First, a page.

Whether you’re on the giving or receiving end, apologies can be a very necessary step to getting a relationship back on track. If you do find yourself needing to apologize, it’s important to first understand how to deliver a meaningful and sincere apology.
Here are 4 useful tips to get started:
1. Be sincere
Don’t apologize unless you’re truly ready to “right” your wrong, accept responsibility and move forward from the issue. There is nothing worse than a half-hearted, prideful apology; many would opt to not receive one at all if that’s the case. Besides, insincerity can be entirely counterproductive and might actually do more harm than good as nothing truly gets resolved beneath the surface.
Don’t apologize if you don’t mean it or are not willing to change. There is nothing worse than empty apologies from repeat offenders.
2. Don’t shift blame
“I will apologize, BUT_________.” No, stop this right now. Respectfully keeping the focus on your role in the situation will leave the door wide open for the other party to speak their truth without feeling as though they’re being attacked. This shows your willingness to listen and leaves the ball in their court. If they aren’t quite ready to accept or forgive, simply respect their wishes and give them their space. Remember, every situation is different and some might take more time than others, all depending on the severity of the offense.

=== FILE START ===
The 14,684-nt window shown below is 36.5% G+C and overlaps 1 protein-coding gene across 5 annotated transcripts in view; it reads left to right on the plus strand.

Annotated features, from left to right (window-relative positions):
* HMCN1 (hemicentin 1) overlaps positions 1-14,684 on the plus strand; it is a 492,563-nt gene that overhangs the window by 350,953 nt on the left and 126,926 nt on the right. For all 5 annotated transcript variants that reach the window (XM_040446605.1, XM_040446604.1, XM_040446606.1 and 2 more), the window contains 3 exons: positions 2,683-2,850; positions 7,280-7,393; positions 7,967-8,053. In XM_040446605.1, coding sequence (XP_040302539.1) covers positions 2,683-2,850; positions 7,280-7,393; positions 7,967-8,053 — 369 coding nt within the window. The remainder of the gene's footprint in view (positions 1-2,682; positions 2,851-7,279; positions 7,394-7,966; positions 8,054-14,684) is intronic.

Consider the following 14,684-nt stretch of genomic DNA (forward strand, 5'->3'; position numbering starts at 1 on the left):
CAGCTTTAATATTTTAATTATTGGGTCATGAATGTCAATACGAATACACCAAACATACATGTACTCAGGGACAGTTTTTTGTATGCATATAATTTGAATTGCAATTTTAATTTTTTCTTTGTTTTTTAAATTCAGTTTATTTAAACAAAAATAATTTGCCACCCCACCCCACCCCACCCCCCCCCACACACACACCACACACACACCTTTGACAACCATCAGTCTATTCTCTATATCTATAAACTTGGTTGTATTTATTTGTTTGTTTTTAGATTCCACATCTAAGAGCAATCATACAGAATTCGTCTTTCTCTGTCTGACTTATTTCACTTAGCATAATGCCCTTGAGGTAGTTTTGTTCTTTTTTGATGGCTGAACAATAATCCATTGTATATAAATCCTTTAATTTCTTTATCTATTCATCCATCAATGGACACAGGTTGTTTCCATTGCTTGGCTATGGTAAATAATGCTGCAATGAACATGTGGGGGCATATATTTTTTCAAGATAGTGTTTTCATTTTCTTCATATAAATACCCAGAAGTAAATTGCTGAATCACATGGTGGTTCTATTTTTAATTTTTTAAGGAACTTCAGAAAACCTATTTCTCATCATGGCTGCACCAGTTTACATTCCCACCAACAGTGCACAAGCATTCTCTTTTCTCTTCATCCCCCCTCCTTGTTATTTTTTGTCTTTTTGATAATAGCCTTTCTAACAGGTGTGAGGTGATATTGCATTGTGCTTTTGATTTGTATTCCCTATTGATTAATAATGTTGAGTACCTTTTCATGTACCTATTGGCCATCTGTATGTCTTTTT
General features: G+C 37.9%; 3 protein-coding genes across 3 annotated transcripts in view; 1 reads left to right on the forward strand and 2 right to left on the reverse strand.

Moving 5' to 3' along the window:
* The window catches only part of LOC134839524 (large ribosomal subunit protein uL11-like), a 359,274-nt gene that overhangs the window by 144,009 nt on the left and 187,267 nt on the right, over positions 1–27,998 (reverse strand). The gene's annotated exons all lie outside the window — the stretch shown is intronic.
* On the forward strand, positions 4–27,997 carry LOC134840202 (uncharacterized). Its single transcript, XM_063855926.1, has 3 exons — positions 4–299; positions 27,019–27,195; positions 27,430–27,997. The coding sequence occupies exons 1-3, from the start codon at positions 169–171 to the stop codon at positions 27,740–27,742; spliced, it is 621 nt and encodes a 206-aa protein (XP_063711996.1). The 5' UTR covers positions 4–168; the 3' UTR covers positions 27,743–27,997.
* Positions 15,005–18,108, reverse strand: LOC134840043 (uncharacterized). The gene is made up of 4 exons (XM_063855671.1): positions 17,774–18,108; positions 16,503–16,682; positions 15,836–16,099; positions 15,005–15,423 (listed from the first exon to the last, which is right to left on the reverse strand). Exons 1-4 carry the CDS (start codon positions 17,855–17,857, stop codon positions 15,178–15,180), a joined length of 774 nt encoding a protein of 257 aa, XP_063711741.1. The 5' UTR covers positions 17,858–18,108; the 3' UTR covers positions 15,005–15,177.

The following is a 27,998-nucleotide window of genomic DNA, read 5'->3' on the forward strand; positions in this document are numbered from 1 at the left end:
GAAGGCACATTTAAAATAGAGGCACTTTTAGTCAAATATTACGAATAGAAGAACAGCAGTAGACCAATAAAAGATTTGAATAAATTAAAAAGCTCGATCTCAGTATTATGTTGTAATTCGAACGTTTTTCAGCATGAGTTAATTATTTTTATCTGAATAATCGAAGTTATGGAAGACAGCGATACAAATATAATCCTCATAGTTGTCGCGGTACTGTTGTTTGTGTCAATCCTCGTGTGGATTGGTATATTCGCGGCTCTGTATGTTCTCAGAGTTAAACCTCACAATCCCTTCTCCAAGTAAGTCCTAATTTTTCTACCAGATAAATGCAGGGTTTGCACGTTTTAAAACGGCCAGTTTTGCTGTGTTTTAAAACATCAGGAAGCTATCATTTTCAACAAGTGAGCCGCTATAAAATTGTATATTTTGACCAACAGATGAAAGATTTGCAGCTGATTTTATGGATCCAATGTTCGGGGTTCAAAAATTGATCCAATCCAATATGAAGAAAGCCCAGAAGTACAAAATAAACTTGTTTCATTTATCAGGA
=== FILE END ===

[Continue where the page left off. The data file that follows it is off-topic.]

3. Consider the time and place
As an introvert, I might be a bit biased in preferring that apologies be done in private. Of course, there are some special instances where a public apology might be absolutely necessary (i.e., to a specific group). Having one-on-one conversations to hash things out with whomever you’re having difficulties with tends to be more productive as opposed to having outside influences present, which can sometimes unnecessarily escalate a situation.
Another important point to consider is the appropriate time to deliver an apology. There’s a time and place for everything. Usually, weddings or funerals are probably not the right place for a “pow-wow.” Don’t overtake an event or celebratory function with your personal issues. A better option would be to set up a separate meeting, perhaps over coffee, to get it all figured out. Yes, coffee makes everything better (for the most part).
4. Accept that some relationships might change
In “falling out,” some relationships go back to normal without missing a beat, yet others might get a bit rocky. Depending on the circumstances, be prepared that sometimes things will never be the same. Healing comes with time in difficult situations and some distancing might occur. But hang in there and continue to learn/grow from those experiences. Most of all, don’t beat yourself up if your relationships don’t bounce back right away or at all.